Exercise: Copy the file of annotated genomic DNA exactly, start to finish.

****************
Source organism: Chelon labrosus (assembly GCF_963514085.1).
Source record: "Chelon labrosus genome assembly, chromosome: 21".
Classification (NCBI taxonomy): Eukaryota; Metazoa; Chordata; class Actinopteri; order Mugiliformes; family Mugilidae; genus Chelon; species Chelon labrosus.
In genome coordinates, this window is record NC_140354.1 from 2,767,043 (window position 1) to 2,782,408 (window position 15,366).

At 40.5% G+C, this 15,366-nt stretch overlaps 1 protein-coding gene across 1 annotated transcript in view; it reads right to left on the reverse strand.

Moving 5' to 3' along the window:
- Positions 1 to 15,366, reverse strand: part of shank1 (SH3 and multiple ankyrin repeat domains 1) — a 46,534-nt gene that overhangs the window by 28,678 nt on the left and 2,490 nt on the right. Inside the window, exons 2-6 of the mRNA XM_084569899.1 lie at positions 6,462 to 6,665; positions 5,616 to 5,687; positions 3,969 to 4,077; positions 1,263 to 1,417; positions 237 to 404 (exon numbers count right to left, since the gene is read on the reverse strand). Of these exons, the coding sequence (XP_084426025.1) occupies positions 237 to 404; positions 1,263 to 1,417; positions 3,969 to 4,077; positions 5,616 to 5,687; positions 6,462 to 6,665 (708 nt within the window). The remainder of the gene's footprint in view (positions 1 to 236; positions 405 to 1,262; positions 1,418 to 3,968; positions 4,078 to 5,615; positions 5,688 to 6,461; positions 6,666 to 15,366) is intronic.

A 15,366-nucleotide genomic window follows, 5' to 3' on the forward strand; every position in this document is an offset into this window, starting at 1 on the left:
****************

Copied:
Source organism: Chelon labrosus (assembly GCF_963514085.1).
Source record: "Chelon labrosus genome assembly, chromosome: 21".
Classification (NCBI taxonomy): Eukaryota; Metazoa; Chordata; class Actinopteri; order Mugiliformes; family Mugilidae; genus Chelon; species Chelon labrosus.
In genome coordinates, this window is record NC_140354.1 from 2,767,043 (window position 1) to 2,782,408 (window position 15,366).

At 40.5% G+C, this 15,366-nt stretch overlaps 1 protein-coding gene across 1 annotated transcript in view; it reads right to left on the reverse strand.

Moving 5' to 3' along the window:
- Positions 1 to 15,366, reverse strand: part of shank1 (SH3 and multiple ankyrin repeat domains 1) — a 46,534-nt gene that overhangs the window by 28,678 nt on the left and 2,490 nt on the right. Inside the window, exons 2-6 of the mRNA XM_084569899.1 lie at positions 6,462 to 6,665; positions 5,616 to 5,687; positions 3,969 to 4,077; positions 1,263 to 1,417; positions 237 to 404 (exon numbers count right to left, since the gene is read on the reverse strand). Of these exons, the coding sequence (XP_084426025.1) occupies positions 237 to 404; positions 1,263 to 1,417; positions 3,969 to 4,077; positions 5,616 to 5,687; positions 6,462 to 6,665 (708 nt within the window). The remainder of the gene's footprint in view (positions 1 to 236; positions 405 to 1,262; positions 1,418 to 3,968; positions 4,078 to 5,615; positions 5,688 to 6,461; positions 6,666 to 15,366) is intronic.

A 15,366-nucleotide genomic window follows, 5' to 3' on the forward strand; every position in this document is an offset into this window, starting at 1 on the left: